I’m so tired. I’m so frustrated. I used to know so much.
Since the stroke, the one that almost killed me, I don’t know so much anymore. No, not true, I still know all I did before, I just can’t get it out. In my mind, I’m still me. But I can’t show that me to anyone else.
My grandson knows his ABCs. He sings to me so: ABCDEFG
I marvel at how easily the letters, in order, flow from his lips.
He doesn’t even stumble at ‘lmnop’. I remember I always had trouble with that part.
QRS—TUV—WX—Y and Z
He keeps time with the sing-song in his voice. There’s no effort—he’s got it down pat.
NOW I’VE SAID MY ABCs
Pure, unabashed, humble pride in his little voice.
NEXT TIME WON’T YOU SING WITH ME?
Oh my precious little one, I wish I could. There’s nothing I would like to do better, nothing, than to sing the ABCs with you.
Can you read my thoughts? Somehow I think you can. You’ve got the wisdom of the very young. You believe!
Come over here; sit on my lap; bring your book full of pictures. You can’t hear me because I have no voice; my lips move erratically and the only thing that comes out is drool.
But you come to me. No one else comes; no one else knows I want them to come. No one else jumps into my lap and lays his head on my chest. No one else reads me pretty pictures of Aardvarks, Balloons, Cats, Dogs, Elephants, Flowers…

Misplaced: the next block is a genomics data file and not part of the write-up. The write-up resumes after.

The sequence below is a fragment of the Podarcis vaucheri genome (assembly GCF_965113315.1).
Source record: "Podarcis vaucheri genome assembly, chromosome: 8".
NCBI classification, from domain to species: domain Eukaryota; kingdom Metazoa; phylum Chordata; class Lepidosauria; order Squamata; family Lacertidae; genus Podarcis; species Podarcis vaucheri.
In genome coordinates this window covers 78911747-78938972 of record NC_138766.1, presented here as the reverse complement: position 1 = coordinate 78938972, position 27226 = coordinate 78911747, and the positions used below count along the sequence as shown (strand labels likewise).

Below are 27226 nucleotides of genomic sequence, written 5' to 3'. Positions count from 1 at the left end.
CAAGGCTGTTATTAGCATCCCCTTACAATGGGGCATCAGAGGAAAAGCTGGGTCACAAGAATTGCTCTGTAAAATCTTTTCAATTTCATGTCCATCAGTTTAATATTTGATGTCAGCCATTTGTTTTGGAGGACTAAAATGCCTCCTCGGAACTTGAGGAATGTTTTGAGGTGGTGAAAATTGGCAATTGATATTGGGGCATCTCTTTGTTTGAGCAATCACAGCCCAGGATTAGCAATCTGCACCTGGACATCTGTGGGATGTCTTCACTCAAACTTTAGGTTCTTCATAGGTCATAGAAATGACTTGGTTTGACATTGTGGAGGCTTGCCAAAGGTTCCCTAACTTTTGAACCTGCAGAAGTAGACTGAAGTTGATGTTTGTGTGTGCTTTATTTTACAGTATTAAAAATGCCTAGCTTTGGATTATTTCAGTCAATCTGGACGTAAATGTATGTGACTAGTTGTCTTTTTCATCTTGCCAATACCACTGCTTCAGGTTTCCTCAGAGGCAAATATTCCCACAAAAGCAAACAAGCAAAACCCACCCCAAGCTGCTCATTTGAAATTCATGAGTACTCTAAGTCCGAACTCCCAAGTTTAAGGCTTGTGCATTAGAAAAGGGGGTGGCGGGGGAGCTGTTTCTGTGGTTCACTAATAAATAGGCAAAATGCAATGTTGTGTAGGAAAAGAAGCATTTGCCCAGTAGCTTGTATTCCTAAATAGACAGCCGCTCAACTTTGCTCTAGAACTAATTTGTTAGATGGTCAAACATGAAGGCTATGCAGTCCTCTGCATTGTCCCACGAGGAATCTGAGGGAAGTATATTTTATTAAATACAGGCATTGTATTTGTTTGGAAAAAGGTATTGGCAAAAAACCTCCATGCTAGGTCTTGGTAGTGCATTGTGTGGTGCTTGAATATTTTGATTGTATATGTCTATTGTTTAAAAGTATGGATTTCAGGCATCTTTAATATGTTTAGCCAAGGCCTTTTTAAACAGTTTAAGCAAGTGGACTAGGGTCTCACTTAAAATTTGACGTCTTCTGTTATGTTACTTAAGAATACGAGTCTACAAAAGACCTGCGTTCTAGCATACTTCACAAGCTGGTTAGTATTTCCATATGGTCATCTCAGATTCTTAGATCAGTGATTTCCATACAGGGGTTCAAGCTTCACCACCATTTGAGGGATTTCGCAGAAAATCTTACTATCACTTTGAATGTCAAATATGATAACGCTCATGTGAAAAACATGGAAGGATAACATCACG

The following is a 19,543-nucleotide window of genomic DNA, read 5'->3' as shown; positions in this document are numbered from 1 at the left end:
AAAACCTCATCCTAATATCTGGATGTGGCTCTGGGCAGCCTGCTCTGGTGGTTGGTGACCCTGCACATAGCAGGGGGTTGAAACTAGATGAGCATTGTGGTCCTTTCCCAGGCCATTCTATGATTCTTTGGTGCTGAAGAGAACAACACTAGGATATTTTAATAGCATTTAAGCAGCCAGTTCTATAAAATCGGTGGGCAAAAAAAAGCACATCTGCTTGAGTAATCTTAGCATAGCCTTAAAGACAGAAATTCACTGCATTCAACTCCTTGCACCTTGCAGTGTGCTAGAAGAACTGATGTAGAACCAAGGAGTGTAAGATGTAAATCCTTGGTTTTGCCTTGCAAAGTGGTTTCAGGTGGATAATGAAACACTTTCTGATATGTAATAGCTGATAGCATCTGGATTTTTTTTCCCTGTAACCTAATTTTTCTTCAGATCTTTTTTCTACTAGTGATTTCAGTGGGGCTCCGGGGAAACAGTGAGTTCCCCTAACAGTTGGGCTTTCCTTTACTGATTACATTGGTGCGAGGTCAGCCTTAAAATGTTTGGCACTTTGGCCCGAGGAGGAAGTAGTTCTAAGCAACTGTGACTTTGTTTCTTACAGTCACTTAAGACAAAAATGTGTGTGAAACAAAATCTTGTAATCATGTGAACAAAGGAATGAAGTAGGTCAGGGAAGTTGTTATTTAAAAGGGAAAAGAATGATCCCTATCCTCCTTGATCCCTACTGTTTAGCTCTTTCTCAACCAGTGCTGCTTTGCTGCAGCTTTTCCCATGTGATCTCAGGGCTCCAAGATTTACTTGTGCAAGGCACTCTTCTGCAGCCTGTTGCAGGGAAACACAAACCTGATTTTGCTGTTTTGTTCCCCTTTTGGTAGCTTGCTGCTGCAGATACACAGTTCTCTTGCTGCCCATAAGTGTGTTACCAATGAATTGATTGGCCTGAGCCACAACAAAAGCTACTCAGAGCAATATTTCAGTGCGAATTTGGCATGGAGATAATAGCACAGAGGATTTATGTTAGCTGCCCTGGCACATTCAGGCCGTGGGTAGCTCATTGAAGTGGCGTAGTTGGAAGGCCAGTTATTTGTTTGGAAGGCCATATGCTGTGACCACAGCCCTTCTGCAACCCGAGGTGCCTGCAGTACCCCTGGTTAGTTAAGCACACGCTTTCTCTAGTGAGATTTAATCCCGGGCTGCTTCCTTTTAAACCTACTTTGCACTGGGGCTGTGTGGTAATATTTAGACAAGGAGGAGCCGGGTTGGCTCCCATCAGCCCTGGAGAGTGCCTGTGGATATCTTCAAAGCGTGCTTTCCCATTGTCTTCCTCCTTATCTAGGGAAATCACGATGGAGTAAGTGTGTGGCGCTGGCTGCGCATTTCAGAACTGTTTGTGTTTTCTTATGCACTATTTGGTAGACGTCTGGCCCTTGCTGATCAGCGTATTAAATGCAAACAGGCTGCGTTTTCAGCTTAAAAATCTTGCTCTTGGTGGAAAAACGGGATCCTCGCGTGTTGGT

When you were born, your father–my son–named you after me. Is that why you read my thoughts. Can a name be an invisible umbilical between two people who are struggling to live in a world just a little too complicated for them?
Your mother sticks her head into our world. She reaches for you. “Come on now, get off of Papa’s lap. You’re too heavy to be there.”
“No, no, no”, I protest vigorously, in silence like I always do. “Let him stay. Oh please, please let him stay.”
You turn your back on your own mother and bury your face into my beard. “Papa wants me to sit in his lap. I know he does. Don’t make me get down.”
“Besides, I haven’t finish reading my book to him. I’m only up to LMNOP”.